Three of Oregon’s finest fall break getaways

Photo by Lexie Boren

With fall break coming up, some of us may be looking forward to visiting with family, catching up on homework or just getting some much needed rest. For those whose breaks are yet to be planned, why not take a roadtrip? Between backcountry treks and relaxing on the coast there are plenty of excursions to make your fall break a memorable one.

Approximately a 90-minute drive outside of Portland, Cannon Beach is one of the most popular Oregon destinations for both locals and tourists alike.

“The drive up is really nice,” Cora Layman ’19 said. “The road goes mostly through the woods. We went for the weekend. There were three of us and we got an Airbnb right on the beach. It was pretty cheap and I thought it was a really good deal.”

There are several other options for lodging at Cannon Beach including Beach-side Inns starting at $90 per night. If you’re looking to save money, Haystack Hill State Park is a great location for camping within a couple minutes walk from the water’s edge.

“We spend our mornings and evenings on the beach but in the afternoon we hung out in town,” Laymen said, “a lot of the shops are really touristy but there are also some really cute antique shops. There are also a lot of great places to eat. I would recommend the Crêpe Neptune crepery.”

The beach itself is expansive and sandy and is in view of the famous Haystack Rock wildlife preserve. Despite the many visitors, it is not hard to find a spot of your own to relax or start a bonfire.

If you’re more fond of the outdoors, Salmon River has a beautiful trail, perfect for spending a couple nights in the wilderness. The river is located in the Mount Hood National Forest and is the only river in the contiguous United States that runs completely through a National Wild and Scenic area. The trail is a total of 14 miles and follows the river for the first few miles before entering the Salmon Huckleberry Wilderness, at which point the trail starts gently climbing up the foothills of Mt. Hood. The beginning stretch of the trail is ideal if you are camping in a group or intending to have a campfire. For those who are able to brave the cold, there are plenty of swimming holes, usually populated by gigantic salmon. Upon entering the Salmon Huckleberry Wilderness, stricter regulations apply to all overnight backpackers in order to preserve the wilderness. For more precise information on these regulations, visit the forest service’s website.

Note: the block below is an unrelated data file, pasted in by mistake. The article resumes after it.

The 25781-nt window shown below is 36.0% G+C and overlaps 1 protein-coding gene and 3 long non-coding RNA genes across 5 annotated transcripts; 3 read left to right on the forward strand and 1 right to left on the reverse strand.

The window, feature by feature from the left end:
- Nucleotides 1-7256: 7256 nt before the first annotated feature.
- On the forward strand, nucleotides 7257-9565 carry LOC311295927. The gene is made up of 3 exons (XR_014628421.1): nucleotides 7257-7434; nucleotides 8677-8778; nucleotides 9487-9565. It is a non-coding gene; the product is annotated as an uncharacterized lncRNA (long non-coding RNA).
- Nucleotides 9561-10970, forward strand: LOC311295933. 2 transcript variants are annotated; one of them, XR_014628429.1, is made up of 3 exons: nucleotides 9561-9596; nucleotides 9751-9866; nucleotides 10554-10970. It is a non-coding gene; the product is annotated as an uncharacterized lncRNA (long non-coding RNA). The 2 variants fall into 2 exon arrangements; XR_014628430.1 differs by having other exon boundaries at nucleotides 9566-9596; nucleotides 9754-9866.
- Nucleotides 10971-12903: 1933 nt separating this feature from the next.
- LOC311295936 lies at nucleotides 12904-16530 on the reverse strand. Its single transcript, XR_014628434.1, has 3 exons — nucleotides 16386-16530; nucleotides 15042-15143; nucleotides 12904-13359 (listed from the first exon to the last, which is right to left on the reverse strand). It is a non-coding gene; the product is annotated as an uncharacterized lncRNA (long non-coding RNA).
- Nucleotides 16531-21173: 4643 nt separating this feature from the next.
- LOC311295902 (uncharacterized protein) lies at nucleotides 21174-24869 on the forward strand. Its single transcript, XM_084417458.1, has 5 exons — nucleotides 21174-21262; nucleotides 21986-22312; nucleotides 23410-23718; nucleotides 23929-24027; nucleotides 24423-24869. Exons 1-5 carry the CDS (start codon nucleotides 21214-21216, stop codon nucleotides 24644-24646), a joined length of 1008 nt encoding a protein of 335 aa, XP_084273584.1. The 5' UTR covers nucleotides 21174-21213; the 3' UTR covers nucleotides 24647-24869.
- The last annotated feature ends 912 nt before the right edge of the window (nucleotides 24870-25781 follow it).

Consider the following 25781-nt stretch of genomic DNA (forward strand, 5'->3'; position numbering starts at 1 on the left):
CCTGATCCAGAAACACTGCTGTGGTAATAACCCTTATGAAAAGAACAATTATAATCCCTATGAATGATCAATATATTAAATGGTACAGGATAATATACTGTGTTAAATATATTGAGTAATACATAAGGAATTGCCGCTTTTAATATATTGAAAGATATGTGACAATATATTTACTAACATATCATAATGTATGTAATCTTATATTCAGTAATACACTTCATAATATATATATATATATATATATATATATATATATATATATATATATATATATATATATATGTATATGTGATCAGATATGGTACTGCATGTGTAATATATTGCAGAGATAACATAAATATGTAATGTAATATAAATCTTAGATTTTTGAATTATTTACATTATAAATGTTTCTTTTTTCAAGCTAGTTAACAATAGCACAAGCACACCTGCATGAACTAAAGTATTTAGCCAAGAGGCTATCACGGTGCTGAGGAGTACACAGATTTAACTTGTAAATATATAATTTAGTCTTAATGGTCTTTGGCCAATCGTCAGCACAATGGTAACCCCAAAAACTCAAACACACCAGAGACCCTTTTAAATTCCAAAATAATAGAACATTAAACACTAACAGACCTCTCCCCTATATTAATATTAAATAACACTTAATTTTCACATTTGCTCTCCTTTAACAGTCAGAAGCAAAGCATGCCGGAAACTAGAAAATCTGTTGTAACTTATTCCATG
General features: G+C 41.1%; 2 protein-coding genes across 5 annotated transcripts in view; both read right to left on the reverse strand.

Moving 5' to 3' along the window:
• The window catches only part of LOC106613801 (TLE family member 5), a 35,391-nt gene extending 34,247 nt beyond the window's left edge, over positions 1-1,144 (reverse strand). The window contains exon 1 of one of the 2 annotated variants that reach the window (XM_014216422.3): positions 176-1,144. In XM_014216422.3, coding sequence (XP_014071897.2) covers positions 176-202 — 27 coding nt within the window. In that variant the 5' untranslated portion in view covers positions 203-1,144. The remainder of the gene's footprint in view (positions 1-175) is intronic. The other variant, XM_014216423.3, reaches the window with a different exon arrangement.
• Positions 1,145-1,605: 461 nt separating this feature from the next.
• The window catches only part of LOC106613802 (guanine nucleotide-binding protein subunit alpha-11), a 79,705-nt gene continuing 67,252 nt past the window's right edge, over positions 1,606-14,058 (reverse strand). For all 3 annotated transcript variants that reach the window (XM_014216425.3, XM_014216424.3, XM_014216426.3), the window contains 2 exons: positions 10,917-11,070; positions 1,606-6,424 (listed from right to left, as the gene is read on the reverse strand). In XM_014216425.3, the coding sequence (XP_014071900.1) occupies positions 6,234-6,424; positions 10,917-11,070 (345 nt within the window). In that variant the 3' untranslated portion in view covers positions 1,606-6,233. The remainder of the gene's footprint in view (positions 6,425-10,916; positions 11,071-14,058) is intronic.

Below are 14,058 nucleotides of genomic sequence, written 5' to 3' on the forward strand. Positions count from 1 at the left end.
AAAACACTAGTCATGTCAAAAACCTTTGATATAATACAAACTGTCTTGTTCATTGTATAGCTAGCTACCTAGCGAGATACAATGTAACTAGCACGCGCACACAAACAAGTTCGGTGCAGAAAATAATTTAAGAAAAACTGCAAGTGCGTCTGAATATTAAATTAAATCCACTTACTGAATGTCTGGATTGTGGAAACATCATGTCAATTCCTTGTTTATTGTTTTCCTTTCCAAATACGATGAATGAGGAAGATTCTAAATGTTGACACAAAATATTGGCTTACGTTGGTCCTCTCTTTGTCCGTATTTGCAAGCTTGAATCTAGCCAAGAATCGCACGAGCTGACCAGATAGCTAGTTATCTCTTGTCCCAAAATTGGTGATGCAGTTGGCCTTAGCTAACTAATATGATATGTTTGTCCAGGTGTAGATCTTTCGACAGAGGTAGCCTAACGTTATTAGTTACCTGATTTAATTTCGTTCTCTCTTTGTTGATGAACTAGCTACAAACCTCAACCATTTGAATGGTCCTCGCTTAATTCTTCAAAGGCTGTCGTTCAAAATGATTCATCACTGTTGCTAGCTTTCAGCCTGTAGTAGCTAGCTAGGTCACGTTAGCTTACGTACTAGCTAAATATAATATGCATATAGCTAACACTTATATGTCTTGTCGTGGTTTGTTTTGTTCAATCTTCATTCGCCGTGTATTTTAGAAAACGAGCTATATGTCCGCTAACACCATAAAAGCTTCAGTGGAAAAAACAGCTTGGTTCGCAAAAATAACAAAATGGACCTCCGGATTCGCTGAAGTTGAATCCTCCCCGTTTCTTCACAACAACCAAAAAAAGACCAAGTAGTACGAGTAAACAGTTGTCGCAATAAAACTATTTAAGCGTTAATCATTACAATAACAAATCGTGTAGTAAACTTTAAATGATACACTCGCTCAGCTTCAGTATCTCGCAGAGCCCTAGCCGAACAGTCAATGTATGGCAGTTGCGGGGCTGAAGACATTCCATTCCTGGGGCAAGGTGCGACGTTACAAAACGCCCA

Another choice Oregon destination is Bagby Hot Springs, approximately 30 minutes south of Portland. There are natural hot springs also in Mt. Hood National Forest. Bagby is a favorite spot of students Jay Horita-Chu ’18 and Jack Wang ’18.

“It’s all first come first serve,” Horita-Chu said. “I’d go either early in the morning or late at night because it’s less crowded. If you go later at night you also don’t have to pay the $5 soaking fee. The early morning soak is my favorite because you wake up with the forest. It’s a great place. Just realize that Bagby is a place that many Oregonians enjoy multiple times throughout their lives. It’s not just an ephemeral thing that’s just there when you want to use it. So take care of it like it’s your own backyard.”

“There’s a bit of a hike once you get there,” Wang said. “Maybe like 20 minutes or so. It can get kinda crowded but there was definitely enough room for us. It was really cool, you can sometimes get your own big pool for your group of friends. You can camp there and I think you can even be nude there if you want.”

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